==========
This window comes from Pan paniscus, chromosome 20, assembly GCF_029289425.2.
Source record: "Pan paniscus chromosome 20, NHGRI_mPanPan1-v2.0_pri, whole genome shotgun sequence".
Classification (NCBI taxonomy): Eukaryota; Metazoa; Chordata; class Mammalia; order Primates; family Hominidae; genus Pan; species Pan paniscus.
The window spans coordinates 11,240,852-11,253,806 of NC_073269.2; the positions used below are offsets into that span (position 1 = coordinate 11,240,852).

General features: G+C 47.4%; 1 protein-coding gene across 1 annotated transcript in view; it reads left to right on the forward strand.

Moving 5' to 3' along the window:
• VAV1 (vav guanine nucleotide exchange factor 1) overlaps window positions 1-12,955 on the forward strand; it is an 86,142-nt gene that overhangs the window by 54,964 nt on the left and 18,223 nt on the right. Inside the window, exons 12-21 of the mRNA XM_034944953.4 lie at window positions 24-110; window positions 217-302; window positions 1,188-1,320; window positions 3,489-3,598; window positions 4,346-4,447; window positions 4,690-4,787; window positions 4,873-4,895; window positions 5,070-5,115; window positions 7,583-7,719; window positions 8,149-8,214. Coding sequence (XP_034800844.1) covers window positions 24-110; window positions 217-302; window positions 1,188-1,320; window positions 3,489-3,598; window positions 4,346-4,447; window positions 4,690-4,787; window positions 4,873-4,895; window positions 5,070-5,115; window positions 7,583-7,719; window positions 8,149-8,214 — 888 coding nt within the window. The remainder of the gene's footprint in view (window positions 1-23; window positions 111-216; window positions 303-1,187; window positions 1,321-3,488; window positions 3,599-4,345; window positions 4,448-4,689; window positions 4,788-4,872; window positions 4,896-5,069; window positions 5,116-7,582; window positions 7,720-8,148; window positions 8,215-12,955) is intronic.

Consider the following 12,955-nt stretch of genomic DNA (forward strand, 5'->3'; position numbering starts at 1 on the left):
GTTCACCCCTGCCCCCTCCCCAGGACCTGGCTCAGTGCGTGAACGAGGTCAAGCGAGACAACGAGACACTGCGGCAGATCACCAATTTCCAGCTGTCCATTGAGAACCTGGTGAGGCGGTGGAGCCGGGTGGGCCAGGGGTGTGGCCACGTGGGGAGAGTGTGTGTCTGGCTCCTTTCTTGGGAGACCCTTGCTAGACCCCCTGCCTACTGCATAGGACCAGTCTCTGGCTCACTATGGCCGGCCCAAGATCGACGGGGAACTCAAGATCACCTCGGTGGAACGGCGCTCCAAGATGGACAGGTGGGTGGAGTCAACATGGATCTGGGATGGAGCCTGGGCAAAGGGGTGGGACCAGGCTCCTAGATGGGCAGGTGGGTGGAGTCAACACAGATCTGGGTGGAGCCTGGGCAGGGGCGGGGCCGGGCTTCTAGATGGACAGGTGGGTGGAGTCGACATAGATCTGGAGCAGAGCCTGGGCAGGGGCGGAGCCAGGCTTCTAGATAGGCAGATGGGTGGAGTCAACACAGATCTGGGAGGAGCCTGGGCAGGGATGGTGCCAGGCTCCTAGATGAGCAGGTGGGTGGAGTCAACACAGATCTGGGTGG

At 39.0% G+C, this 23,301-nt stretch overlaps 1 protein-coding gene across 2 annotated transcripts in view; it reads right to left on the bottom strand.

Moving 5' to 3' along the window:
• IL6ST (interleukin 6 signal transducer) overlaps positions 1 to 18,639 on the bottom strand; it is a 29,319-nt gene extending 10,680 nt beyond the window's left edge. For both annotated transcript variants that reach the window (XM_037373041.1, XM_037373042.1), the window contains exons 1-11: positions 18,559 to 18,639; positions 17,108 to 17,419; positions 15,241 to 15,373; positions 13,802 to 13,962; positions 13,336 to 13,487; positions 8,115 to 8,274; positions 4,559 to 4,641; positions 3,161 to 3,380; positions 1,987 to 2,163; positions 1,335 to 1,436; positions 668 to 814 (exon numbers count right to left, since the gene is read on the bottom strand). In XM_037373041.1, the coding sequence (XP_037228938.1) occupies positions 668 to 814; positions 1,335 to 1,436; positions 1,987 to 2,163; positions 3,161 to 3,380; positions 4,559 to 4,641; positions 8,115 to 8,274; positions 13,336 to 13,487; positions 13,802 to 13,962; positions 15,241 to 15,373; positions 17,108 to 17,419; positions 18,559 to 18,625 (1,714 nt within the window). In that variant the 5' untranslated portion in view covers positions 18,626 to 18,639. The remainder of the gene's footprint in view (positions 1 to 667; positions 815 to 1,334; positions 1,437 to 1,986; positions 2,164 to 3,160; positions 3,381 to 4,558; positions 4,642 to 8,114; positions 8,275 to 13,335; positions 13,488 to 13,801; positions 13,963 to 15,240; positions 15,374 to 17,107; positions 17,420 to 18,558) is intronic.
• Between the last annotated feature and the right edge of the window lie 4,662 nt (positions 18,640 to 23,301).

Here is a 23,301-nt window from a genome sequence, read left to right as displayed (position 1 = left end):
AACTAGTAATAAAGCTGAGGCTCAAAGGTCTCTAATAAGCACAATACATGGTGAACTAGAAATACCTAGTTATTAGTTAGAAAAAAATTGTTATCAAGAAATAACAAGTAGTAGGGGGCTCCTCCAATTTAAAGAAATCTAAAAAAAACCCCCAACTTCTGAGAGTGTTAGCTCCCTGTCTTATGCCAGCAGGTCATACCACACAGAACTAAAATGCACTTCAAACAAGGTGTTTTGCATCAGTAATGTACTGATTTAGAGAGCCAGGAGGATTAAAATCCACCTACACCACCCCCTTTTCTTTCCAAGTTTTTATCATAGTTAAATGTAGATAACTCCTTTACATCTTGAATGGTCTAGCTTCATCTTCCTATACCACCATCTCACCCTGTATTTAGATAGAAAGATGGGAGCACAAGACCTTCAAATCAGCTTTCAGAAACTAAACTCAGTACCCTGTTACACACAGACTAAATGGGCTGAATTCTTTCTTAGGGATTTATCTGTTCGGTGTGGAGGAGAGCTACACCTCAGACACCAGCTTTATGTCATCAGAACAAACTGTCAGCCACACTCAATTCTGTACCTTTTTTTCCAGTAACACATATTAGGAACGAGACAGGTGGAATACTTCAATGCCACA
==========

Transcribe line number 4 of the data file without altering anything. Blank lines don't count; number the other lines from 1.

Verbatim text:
The window spans coordinates 11,240,852-11,253,806 of NC_073269.2; the positions used below are offsets into that span (position 1 = coordinate 11,240,852).